Spring 1990, Vol.42 No. 1, pp. 37-42.

Doris Boyko:
      Profiles in Spirituality: Angel of the Prisons

Doris Boyko, a retired elementary school teacher, holds a masters degree in education from Rutgers University. The mother of two and grandmother of seven, she lives with her husband in Cranford, New Jersey, where she pursues an active social life and writes articles with a religious emphasis and books for children.

Appalled at the conditions she found at Newgate Prison in London, 1813, Elizabeth Fry undertook prison reform. She became a leader in introducing the first principles of prison management -- female supervision for women, useful employment, and provision for religion. She accomplished more reforms than any woman who had ever lived.

Elizabeth was born in 1780 in Norwich, England, 115 miles northeast of London. She was the fourth of twelve children, one of seven daughters of Catherine and John Gurney. Her father was a banker and wool stapler from a famous old family. The Gurneys lived in a stately red brick mansion called Earlham Hall.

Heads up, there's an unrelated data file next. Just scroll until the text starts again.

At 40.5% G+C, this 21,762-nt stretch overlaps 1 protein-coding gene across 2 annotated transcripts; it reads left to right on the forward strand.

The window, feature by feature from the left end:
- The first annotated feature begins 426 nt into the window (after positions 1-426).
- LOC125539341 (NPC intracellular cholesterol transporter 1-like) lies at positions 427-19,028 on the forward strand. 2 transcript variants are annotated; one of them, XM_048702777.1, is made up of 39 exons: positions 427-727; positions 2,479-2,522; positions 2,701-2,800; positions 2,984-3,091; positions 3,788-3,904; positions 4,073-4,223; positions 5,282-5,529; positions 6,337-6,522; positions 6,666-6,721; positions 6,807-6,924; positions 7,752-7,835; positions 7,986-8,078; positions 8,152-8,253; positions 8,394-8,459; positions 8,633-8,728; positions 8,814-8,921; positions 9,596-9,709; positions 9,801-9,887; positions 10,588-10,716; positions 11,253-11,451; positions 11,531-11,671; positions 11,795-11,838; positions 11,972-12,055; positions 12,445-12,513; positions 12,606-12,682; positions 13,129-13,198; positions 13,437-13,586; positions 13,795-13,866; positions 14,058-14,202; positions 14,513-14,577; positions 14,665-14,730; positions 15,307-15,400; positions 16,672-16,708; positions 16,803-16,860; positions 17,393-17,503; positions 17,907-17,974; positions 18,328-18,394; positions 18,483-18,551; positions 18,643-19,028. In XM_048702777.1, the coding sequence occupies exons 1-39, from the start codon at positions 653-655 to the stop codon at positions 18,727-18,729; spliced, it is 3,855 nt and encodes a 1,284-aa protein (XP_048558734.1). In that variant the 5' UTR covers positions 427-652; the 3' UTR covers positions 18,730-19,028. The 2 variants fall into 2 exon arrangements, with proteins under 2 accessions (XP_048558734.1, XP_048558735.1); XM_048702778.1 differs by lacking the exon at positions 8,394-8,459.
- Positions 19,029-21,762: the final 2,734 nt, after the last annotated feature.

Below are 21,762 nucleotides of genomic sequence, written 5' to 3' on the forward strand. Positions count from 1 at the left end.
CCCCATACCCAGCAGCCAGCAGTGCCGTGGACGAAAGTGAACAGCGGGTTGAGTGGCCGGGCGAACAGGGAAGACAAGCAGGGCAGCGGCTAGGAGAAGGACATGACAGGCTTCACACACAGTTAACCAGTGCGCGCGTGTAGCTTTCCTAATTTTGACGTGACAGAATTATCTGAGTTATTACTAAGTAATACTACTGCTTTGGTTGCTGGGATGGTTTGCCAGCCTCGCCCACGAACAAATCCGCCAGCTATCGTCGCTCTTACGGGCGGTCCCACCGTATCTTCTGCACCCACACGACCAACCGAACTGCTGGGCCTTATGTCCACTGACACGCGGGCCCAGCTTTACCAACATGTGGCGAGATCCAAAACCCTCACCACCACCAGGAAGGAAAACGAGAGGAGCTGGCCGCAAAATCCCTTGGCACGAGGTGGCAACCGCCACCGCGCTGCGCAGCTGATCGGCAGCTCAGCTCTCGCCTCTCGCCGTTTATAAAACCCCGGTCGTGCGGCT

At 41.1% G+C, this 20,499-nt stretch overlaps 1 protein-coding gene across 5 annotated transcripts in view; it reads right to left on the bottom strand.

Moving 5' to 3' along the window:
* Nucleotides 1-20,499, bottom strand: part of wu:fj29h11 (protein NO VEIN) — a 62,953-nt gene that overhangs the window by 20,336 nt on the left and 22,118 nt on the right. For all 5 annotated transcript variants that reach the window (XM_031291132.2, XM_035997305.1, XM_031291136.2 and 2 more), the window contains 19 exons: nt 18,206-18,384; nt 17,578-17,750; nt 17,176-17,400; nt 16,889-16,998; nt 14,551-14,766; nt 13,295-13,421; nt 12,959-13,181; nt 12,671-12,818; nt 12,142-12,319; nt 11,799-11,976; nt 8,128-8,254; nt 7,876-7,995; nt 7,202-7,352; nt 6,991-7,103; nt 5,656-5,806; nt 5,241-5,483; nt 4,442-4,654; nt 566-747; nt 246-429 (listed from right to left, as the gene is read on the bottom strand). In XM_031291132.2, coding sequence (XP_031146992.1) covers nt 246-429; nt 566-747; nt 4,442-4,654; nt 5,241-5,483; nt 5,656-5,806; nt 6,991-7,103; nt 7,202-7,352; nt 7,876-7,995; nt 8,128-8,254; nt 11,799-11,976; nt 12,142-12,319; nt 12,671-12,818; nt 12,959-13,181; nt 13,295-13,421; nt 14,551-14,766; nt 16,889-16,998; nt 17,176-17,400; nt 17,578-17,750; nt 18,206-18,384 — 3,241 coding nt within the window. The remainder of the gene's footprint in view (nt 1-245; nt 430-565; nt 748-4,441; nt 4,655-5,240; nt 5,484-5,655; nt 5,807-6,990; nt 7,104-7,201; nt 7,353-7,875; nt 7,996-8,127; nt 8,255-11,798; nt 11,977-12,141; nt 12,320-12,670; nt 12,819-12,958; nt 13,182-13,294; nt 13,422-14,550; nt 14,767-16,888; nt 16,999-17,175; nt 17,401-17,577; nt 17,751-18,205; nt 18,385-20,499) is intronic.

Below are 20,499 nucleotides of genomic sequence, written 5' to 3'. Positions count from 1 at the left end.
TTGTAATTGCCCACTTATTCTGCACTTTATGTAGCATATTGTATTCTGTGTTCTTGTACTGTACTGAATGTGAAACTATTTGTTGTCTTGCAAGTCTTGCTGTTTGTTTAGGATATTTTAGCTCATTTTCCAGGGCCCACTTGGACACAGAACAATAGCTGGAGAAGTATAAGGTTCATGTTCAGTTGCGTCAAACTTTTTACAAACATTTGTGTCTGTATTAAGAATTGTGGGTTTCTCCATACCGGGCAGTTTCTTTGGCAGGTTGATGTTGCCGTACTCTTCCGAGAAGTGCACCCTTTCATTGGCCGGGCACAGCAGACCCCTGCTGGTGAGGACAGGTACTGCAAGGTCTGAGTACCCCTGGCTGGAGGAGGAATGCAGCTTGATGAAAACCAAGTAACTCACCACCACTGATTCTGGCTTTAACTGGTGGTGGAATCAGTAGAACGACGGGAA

Doris Boyko, a retired elementary school teacher, holds a masters degree in education from Rutgers University. The mother of two and grandmother of seven, she lives with her husband in Cranford, New Jersey, where she pursues an active social life and writes articles with a religious emphasis and books for children.

Elizabeth had a happy childhood playing with her sisters and brothers on sunny lawns and the banks of a nearby brook. The eldest child was only sixteen and the youngest was two when their mother died. John Gurney continued to raise the family with a spirit of togetherness.

The Gurney family had been Quakers, or Friends, for many generations. But although they attended the Sunday meetings, the children did not adhere to the "plain Friends" ways. They didn't use the "plain speech" of thee and thou, or dress strictly. They also took part in card playing, music, dancing, and the theater.

Elizabeth, or Betsy, as her sisters called her, was the delicate one -- shy, sensitive, and easily depressed. She felt she was not as attractive as the others. But when she was feeling well and there was music and dancing at Earlham Hall, Elizabeth took part in the gaiety.